Rachel Fewster

Rachel M. Fewster is a British environmental statistician and statistical ecologist known for her work on wildlife population size, population genetics, and Benford's law, and for the development of the CatchIT citizen science project for mark and recapture wildlife population estimation.[1][2] She is a professor of statistics in New Zealand at the University of Auckland.[3]

ResearchEdit

A common theme of Fewster's research has been the study of invasive species.[1] Her research on the islands near Stewart Island has shown that rats can swim hundreds of meters from one island to another, and therefore that eradicating rats on the islands requires keeping all nearby islands rat-free as well.[4]

Education and careerEdit

Fewster read mathematics at the University of Cambridge from 1992 to 1995, and earned a PhD in statistics at the University of St Andrews in 1999.[5] On completing her doctorate, she was offered a position as a postdoctoral researcher at the University of Auckland, and has remained there since then.[1] She was promoted to full professor in 2020.[6]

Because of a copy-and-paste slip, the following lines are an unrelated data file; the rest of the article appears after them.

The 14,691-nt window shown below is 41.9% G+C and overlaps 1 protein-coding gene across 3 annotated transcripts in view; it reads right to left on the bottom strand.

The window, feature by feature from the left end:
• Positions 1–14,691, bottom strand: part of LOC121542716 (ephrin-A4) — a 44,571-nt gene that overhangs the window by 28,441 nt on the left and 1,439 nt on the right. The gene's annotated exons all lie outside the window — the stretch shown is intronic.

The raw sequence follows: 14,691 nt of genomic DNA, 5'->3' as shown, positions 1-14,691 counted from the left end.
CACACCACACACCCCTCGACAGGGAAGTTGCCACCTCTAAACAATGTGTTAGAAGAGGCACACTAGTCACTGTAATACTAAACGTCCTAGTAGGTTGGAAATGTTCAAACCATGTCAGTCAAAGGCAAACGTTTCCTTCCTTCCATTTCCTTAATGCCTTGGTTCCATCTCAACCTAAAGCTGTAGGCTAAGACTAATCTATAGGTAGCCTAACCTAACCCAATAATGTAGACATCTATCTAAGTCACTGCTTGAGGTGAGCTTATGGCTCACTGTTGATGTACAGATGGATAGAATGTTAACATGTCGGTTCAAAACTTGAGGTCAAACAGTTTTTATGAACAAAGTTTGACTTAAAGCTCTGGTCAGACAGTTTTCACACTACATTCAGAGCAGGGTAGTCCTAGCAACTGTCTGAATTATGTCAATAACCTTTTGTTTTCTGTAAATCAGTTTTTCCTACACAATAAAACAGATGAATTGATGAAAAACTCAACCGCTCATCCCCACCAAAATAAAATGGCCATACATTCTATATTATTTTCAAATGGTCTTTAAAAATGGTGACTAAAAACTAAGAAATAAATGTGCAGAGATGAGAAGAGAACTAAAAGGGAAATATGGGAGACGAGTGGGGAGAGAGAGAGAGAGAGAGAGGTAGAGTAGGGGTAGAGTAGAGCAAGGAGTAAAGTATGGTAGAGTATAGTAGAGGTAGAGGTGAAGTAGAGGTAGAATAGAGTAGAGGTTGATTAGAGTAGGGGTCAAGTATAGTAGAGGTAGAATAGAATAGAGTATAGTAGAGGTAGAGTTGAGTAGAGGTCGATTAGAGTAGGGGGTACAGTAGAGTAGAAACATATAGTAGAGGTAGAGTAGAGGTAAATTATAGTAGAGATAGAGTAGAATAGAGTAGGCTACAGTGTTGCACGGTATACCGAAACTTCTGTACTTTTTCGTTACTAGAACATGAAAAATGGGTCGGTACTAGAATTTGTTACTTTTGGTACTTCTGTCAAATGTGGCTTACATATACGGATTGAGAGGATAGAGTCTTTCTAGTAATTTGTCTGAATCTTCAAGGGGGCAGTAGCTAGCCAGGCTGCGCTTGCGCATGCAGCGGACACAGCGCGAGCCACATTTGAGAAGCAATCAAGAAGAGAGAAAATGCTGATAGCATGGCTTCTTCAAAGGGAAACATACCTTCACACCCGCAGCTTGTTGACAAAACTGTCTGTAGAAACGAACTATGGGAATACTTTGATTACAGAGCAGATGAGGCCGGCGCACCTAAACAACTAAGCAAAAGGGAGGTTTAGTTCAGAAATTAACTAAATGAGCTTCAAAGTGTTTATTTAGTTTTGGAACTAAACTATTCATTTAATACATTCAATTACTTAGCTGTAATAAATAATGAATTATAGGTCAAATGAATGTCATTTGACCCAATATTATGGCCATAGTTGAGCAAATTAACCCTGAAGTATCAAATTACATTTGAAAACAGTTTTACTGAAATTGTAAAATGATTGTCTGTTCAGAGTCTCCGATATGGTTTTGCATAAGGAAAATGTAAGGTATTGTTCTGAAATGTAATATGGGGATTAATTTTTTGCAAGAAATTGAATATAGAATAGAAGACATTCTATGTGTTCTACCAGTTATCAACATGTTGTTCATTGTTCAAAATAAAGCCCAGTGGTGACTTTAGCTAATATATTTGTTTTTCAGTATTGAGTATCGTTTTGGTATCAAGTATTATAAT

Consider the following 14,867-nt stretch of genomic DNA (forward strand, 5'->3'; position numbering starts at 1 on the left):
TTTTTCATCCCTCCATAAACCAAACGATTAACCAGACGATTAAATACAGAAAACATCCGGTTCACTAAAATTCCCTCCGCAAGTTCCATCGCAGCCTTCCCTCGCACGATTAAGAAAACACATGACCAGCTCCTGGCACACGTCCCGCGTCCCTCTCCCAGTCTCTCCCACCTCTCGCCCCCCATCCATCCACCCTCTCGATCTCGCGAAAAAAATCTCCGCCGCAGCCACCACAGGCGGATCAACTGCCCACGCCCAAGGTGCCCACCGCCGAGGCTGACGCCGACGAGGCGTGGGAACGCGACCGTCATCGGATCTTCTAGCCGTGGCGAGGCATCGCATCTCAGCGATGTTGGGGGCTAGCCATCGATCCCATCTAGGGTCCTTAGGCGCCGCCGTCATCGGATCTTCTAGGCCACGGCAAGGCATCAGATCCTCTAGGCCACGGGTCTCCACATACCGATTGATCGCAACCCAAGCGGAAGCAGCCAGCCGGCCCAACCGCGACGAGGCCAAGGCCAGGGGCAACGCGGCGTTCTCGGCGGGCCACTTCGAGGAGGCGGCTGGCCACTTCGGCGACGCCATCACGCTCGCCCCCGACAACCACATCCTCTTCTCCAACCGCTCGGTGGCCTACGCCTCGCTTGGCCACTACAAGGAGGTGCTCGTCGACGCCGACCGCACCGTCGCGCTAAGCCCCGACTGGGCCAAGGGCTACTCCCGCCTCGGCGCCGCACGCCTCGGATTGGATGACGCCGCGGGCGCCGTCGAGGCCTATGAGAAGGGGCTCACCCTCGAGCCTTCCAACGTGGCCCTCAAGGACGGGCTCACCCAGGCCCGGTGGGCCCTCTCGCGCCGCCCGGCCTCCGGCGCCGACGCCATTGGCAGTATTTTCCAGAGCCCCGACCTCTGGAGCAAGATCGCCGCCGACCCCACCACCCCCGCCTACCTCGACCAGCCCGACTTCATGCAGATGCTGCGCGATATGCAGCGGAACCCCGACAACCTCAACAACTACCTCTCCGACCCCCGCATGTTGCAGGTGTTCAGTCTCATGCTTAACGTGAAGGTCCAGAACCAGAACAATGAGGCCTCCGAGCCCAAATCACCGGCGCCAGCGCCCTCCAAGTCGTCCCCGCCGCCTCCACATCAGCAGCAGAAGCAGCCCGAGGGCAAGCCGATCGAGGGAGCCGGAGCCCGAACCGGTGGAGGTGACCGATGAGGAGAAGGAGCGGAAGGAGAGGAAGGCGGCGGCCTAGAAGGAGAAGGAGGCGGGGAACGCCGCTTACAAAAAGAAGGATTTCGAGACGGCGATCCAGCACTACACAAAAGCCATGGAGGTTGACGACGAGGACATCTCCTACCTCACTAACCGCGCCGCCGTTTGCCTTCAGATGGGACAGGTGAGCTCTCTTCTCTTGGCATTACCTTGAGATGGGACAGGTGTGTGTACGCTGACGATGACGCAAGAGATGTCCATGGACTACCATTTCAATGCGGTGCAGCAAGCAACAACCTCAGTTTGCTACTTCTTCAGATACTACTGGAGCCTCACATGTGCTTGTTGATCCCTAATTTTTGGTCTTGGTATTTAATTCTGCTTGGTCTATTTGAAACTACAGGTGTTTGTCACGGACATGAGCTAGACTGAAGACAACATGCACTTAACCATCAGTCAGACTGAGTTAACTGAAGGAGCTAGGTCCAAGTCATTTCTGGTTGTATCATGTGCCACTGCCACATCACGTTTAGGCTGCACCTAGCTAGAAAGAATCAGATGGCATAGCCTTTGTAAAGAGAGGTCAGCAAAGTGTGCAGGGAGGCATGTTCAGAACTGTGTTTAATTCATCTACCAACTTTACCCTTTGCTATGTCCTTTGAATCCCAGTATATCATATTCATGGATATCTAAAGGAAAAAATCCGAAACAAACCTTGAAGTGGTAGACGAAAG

RecognitionEdit

Fewster won a National Tertiary Teaching Excellence Award in 2009. She is the 2018 winner of the Campbell Award of the New Zealand Statistical Association.[1]

ReferencesEdit

  1. ^ a b c d Millar, Russell (December 2019), "Rachel Fewster: Recipient of NZSA Campbell Award 2018", Australian & New Zealand Journal of Statistics, Wiley, 61 (4): 397–400, doi:10.1111/anzs.12280
  2. ^ "Dr Rachel Fewster", Women in Science, University of Auckland, retrieved 2020-08-28
  3. ^ "Professor Rachel Fewster", University directory, University of Auckland, retrieved 2020-08-28
  4. ^ White, Margo (September–October 2008), "You dirty rat", New Zealand Geographic
  5. ^ Curriculum Vitae: Rachel Fewster, retrieved 2020-08-28
  6. ^ "From sea snails to right whales: a walk on the wild side of statistics", Announcement of Fewster's inaugural lecture as professor, University of Auckland Faculty of Science, 2020

External linksEdit